For purposes of this analysis, it is assumed that an order could be crafted so as to substantially shift the economic costs of the proposed search to Cognex while protecting ESI's right to review its documents prior to production. Such an order could provide for the selection of an independent electronic discovery consultant, a mechanism for determining the searches to be conducted, an ability of ESI's counsel to review the designated documents for relevance and privilege and Cognex's payment of the costs of the electronic discovery consultant and even ESI's time in reviewing the documents. See, e.g.,
Rowe Entertainment, Inc. v. William Morris Agency, Inc., 205 F.R.D. 421 (S.D.N.Y.2002) (providing a detailed discussion of the rationale and appropriateness of cost-shifting in various electronic discovery circumstances and containing a protocol for such discovery).
*4 The parties were asked to provide case law concerning whether ESI's objection to such discovery would be obviated by an order shifting the cost to Cognex. None of the cases provided by the parties are terribly helpful on this issue:
• Pew v. Scopino, 904 F.Supp. 18 (D.Me.1995). Upon a party's representation that all documents had been produced and a reasonable search conducted, the court refused to order a re-search for documents. The fact that certain documents may have been missed (as suggested by a third party production) did not justify the burden of re-searching the documents. Unlike Pew,
however, ESI cannot certify that the back-up tapes were searched and Cognex has offered to incur the expense of a search.
• Simon Property Group L.P. v. MySimon, Inc. 194 F.R.D. 639 (S.D.Ind.2000). In this case, plaintiff was allowed at its own cost to search defendant's computers and to re-create deleted files. In so ordering, however, the court noted that plaintiff had shown “troubling discrepancies with respect to defendant's document production.” No such showing has been made here.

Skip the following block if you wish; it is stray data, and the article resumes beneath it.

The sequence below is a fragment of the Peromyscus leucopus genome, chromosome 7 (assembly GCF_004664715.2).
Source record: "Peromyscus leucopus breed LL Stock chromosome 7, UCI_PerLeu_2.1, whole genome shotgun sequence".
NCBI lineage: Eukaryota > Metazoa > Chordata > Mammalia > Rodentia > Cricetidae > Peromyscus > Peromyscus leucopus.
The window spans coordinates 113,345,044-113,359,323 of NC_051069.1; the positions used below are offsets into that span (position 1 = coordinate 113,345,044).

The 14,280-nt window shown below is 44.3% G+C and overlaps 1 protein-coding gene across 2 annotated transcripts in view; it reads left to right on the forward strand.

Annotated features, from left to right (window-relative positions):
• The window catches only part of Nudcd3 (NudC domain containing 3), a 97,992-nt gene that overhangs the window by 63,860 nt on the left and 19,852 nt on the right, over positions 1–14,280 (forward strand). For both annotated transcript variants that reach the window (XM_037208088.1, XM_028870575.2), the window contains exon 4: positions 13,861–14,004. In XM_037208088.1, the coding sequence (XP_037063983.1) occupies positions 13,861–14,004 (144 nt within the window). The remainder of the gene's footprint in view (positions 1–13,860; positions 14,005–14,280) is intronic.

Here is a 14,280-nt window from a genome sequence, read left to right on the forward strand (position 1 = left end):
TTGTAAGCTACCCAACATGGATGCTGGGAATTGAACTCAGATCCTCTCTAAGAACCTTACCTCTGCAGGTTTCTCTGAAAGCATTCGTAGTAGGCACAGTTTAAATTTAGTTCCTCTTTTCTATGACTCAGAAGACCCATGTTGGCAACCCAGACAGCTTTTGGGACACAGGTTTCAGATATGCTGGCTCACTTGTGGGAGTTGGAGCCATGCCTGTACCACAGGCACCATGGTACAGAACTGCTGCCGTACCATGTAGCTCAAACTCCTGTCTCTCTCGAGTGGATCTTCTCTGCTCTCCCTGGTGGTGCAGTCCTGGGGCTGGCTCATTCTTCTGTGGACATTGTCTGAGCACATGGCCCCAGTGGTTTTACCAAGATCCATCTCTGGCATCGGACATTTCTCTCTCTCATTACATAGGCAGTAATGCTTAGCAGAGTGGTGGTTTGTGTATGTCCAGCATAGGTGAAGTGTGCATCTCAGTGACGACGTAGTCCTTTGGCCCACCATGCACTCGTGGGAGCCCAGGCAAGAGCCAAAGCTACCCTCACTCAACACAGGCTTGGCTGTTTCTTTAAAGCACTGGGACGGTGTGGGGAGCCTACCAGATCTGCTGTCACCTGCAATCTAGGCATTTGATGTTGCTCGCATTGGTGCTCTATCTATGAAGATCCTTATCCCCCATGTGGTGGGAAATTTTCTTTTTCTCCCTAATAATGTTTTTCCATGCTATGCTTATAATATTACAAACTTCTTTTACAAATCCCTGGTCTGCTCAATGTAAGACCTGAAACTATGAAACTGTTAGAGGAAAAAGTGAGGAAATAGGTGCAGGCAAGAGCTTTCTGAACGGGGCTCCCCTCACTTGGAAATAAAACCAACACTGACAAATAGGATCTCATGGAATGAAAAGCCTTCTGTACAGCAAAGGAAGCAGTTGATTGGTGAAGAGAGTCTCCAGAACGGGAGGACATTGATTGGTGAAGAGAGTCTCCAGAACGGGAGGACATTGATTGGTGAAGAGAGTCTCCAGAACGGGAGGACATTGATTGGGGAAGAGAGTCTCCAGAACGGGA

• Playboy Enterprises, Inc. v. Welles, 60 F.Supp.2d 1050 (S.D.Cal.1999). The court also allowed plaintiff at its own cost to search defendant's hard drive for deleted emails. The court noted that few emails had been produced by defendant and defendant had a policy (that continued throughout the litigation) of deleting emails without regard to relevance to the pending document request. No such similar circumstance exists here.
The most closely analogous case cited by the parties is McPeek v. Ashcroft, 202 F.R.D. 31 (D.D.C.2001). That case involved claims of retaliation against plaintiff for his making prior claims of sexual harassment. Defendant had searched and produced electronic and paper documents. Plaintiff sought to force defendant to search its back-up tapes for documents that were ultimately deleted but stored in the back-up tapes. As stated by the court:
There is certainly no controlling authority for the proposition that restoring all backup tapes is necessary in every case. The Federal Rules of Civil Procedure do not require such a search, and the handful of cases are idiosyncratic and provide little guidance.
202 F.R.D. at 33. After detailing various considerations in these circumstances, the court ordered a limited search with costs to be allocated later based upon what was found.
The Discovery Master believes that Cognex's willingness to pay for the search of ESI's back-up tapes makes the question of whether ESI should be required to search these tapes a close call. On the record in this case as a whole, however, the Discovery Master will not order the search sought by Cognex.